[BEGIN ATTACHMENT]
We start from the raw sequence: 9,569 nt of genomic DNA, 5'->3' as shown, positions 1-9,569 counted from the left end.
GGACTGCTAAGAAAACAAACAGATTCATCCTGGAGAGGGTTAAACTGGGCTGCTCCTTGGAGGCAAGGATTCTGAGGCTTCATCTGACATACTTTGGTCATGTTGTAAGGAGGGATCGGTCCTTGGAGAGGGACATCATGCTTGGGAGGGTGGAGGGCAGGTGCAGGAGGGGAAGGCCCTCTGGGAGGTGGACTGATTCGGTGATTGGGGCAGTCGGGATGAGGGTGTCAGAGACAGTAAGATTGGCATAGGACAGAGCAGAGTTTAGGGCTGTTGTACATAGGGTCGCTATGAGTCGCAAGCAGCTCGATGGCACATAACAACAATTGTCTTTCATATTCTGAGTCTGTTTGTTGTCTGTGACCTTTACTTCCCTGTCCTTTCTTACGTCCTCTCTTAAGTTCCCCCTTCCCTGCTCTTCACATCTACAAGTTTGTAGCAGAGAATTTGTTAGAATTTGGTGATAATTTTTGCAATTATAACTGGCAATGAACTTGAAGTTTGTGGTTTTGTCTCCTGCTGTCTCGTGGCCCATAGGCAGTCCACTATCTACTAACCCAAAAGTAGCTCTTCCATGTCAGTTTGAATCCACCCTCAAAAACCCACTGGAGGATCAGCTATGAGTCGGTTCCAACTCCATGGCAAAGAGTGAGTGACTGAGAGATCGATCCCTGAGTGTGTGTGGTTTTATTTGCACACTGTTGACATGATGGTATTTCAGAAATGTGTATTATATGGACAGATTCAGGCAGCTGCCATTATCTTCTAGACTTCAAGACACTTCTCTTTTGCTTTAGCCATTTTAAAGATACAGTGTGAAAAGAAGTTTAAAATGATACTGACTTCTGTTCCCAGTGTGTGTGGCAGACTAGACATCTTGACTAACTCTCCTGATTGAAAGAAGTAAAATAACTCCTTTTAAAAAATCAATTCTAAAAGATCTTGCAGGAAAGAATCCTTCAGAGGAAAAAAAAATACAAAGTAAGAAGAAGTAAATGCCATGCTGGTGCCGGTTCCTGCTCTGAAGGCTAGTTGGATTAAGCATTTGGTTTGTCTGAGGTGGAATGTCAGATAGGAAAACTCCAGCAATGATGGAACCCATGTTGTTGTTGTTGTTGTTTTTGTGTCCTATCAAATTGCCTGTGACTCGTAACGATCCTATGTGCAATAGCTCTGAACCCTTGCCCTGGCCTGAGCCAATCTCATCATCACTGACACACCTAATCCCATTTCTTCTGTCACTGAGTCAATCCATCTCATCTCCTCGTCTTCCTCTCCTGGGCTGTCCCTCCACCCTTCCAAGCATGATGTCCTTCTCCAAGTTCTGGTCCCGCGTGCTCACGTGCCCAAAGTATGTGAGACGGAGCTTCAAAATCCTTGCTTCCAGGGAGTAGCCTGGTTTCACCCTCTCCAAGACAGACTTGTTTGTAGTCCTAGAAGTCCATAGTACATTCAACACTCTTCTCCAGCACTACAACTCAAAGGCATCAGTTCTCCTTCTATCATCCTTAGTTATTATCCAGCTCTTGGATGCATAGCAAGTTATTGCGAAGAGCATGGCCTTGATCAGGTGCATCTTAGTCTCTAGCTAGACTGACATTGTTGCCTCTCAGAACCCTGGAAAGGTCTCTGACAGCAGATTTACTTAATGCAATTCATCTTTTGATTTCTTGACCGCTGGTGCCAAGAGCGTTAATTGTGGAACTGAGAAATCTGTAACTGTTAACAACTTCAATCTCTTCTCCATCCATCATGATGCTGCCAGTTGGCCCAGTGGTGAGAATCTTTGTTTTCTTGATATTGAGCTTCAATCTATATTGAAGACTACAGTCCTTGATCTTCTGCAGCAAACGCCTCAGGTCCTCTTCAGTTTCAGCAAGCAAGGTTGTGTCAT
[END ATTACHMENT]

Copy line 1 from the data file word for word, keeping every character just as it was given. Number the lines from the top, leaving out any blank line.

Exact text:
We start from the raw sequence: 9,569 nt of genomic DNA, 5'->3' as shown, positions 1-9,569 counted from the left end.